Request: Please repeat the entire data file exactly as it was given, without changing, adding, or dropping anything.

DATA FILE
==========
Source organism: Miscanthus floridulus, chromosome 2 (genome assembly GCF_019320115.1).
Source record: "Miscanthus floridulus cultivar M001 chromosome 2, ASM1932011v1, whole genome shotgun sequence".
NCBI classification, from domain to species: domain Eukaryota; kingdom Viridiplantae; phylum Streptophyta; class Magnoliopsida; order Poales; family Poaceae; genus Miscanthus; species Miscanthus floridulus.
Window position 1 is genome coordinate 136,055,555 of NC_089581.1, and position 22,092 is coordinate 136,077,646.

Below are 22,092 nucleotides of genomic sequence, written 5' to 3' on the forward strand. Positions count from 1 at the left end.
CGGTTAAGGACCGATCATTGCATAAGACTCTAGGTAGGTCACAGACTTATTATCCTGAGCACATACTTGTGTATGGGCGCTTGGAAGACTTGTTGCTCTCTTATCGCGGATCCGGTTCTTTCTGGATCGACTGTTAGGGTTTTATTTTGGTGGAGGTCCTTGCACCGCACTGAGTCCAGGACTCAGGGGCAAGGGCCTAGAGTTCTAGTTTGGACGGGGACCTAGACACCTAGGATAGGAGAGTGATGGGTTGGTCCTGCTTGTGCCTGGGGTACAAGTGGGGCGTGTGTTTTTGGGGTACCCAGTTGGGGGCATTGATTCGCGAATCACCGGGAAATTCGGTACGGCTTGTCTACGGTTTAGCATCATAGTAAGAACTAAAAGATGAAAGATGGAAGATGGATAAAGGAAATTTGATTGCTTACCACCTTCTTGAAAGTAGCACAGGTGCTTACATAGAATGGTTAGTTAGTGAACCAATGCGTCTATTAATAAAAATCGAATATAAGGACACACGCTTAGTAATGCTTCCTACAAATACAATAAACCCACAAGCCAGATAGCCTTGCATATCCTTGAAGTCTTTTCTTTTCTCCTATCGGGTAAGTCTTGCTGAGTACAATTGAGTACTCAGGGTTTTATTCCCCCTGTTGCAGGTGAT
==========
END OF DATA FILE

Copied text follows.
Source organism: Miscanthus floridulus, chromosome 2 (genome assembly GCF_019320115.1).
Source record: "Miscanthus floridulus cultivar M001 chromosome 2, ASM1932011v1, whole genome shotgun sequence".
NCBI classification, from domain to species: domain Eukaryota; kingdom Viridiplantae; phylum Streptophyta; class Magnoliopsida; order Poales; family Poaceae; genus Miscanthus; species Miscanthus floridulus.
Window position 1 is genome coordinate 136,055,555 of NC_089581.1, and position 22,092 is coordinate 136,077,646.

Below are 22,092 nucleotides of genomic sequence, written 5' to 3' on the forward strand. Positions count from 1 at the left end.
CGGTTAAGGACCGATCATTGCATAAGACTCTAGGTAGGTCACAGACTTATTATCCTGAGCACATACTTGTGTATGGGCGCTTGGAAGACTTGTTGCTCTCTTATCGCGGATCCGGTTCTTTCTGGATCGACTGTTAGGGTTTTATTTTGGTGGAGGTCCTTGCACCGCACTGAGTCCAGGACTCAGGGGCAAGGGCCTAGAGTTCTAGTTTGGACGGGGACCTAGACACCTAGGATAGGAGAGTGATGGGTTGGTCCTGCTTGTGCCTGGGGTACAAGTGGGGCGTGTGTTTTTGGGGTACCCAGTTGGGGGCATTGATTCGCGAATCACCGGGAAATTCGGTACGGCTTGTCTACGGTTTAGCATCATAGTAAGAACTAAAAGATGAAAGATGGAAGATGGATAAAGGAAATTTGATTGCTTACCACCTTCTTGAAAGTAGCACAGGTGCTTACATAGAATGGTTAGTTAGTGAACCAATGCGTCTATTAATAAAAATCGAATATAAGGACACACGCTTAGTAATGCTTCCTACAAATACAATAAACCCACAAGCCAGATAGCCTTGCATATCCTTGAAGTCTTTTCTTTTCTCCTATCGGGTAAGTCTTGCTGAGTACAATTGAGTACTCAGGGTTTTATTCCCCCTGTTGCAGGTGAT